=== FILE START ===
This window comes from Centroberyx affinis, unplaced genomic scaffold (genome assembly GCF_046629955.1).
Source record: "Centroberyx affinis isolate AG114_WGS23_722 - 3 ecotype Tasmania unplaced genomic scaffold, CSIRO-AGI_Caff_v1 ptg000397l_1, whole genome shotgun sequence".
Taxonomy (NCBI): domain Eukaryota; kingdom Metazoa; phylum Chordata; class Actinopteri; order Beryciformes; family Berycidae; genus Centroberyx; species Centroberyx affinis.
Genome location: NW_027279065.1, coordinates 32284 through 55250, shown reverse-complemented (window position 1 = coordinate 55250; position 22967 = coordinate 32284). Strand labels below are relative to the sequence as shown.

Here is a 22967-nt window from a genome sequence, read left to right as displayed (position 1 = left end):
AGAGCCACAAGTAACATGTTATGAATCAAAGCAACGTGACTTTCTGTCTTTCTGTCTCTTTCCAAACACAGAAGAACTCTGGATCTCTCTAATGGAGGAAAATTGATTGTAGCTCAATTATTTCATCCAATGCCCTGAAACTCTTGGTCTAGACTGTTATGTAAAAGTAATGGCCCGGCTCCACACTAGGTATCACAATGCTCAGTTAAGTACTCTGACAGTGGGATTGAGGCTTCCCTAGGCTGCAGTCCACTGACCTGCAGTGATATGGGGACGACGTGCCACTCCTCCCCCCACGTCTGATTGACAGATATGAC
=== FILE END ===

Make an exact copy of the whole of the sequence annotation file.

This window comes from Centroberyx affinis, unplaced genomic scaffold (genome assembly GCF_046629955.1).
Source record: "Centroberyx affinis isolate AG114_WGS23_722 - 3 ecotype Tasmania unplaced genomic scaffold, CSIRO-AGI_Caff_v1 ptg000397l_1, whole genome shotgun sequence".
Taxonomy (NCBI): domain Eukaryota; kingdom Metazoa; phylum Chordata; class Actinopteri; order Beryciformes; family Berycidae; genus Centroberyx; species Centroberyx affinis.
Genome location: NW_027279065.1, coordinates 32284 through 55250, shown reverse-complemented (window position 1 = coordinate 55250; position 22967 = coordinate 32284). Strand labels below are relative to the sequence as shown.

Here is a 22967-nt window from a genome sequence, read left to right as displayed (position 1 = left end):
AGAGCCACAAGTAACATGTTATGAATCAAAGCAACGTGACTTTCTGTCTTTCTGTCTCTTTCCAAACACAGAAGAACTCTGGATCTCTCTAATGGAGGAAAATTGATTGTAGCTCAATTATTTCATCCAATGCCCTGAAACTCTTGGTCTAGACTGTTATGTAAAAGTAATGGCCCGGCTCCACACTAGGTATCACAATGCTCAGTTAAGTACTCTGACAGTGGGATTGAGGCTTCCCTAGGCTGCAGTCCACTGACCTGCAGTGATATGGGGACGACGTGCCACTCCTCCCCCCACGTCTGATTGACAGATATGAC